Cavaliers the hot favourites
CASINO has its own wireless (COW-FM), its own festival (Beef Week), its own footy clubs (the Cougars and the Bulls) and, in summer, its own top-grade cricket team – the Cavaliers.
Now the Cavaliers have their own Far North Coast LJ Hooker League final.
For 13 of the 16 seasons since the regional competition was established in 1994-94, the Cavaliers have played semi-finals in March.
It’s a remarkable record but in between their three premierships in 1998-99, 1999-2000 and 2007-08, there have been plenty of disappointments.
It took five attempts at semi-finals before they reached their first final.
Eight times they have failed to make it past the semis and twice – in 2006-07 and 2008-09 – they have made the decider without success.
That will only add to the incentive when the Cavaliers – in their fourth consecutive final – play Marist Brothers at Queen Elizabeth Park, Casino, this weekend.
It will be the first time the final has been played at Queen Elizabeth Park. Before the Tweed teams came into the competition three seasons ago, the final was always played at Oakes Oval, Lismore.
There’s plenty pointing to a fourth premiership for Casino.
They are unexpectedly playing at home after defending premiers Ballina Bears were denied in their semi-final last weekend.
The Cavaliers have plenty of finals experience, a powerful batting line-up led by Sam Irvine and Adam Shields, who have both rep-resented NSW Country, and a fast bowling attack the equal of any in the competition.
They have lost only once all season and when they played Brothers at Queen Elizabeth Park in December they racked up a big total in a one-dayer and won as they liked.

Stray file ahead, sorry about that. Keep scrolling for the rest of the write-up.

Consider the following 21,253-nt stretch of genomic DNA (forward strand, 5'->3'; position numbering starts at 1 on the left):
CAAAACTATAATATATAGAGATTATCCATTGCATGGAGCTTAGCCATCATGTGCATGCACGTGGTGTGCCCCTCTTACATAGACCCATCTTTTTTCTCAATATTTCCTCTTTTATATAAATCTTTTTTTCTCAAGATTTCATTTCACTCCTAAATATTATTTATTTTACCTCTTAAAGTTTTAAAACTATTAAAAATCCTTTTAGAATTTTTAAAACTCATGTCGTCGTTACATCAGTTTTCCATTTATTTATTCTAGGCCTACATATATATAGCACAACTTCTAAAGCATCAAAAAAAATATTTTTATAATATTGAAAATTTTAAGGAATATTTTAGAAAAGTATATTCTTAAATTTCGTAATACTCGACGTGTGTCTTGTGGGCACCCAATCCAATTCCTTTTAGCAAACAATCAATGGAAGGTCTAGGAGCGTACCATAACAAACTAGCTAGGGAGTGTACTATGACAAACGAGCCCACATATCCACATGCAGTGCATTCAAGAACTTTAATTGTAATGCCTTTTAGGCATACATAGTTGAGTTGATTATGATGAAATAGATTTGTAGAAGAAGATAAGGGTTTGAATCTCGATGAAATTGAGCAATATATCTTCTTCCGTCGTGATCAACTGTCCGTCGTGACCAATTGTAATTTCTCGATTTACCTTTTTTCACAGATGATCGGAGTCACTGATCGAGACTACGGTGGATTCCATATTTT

And if that’s not enough, they can draw inspiration from Irvine’s epic innings of 215 not out in the 2007-08 final against Tintenbar-East Ballina at Kingsford Smith Park, Ballina.
Marist Brothers’ Hooker League pedigree is not nearly as imposing, but with a young team high on confidence led by respected junior coach Craig Ferguson, they go into the final with nothing to lose.
The club’s only premiership came in 1996-97, although they were desperately unlucky in the inaugural season of 1994-95 when minor premiers Norths held on for a draw in a final dominated by Brothers.
This season the Brethren have shown that in cricket you don’tnecessarily need a team of starsto get the job done.
A 16-year-old all-rounder, Dain Moreton, has been their standout.
But they clawed and fought all season to finish in the top four, then clawed and fought like never before to deny Bears an outright win in their semi-final after claiming the first innings advantage.
On paper, it really does look cut and dried – the Cavaliers should win in a canter.
But sport’s not always like that.
It’s about performing when it counts, performing under pressure, holding your catches and holding your nerve.
Brothers will know they’re a chance if they play well, get thebig wickets early and the breaksgo their way.
Hours of play: 11am to 6pm Saturday and Sunday.
Umpires: David Went, Kevin Fraser.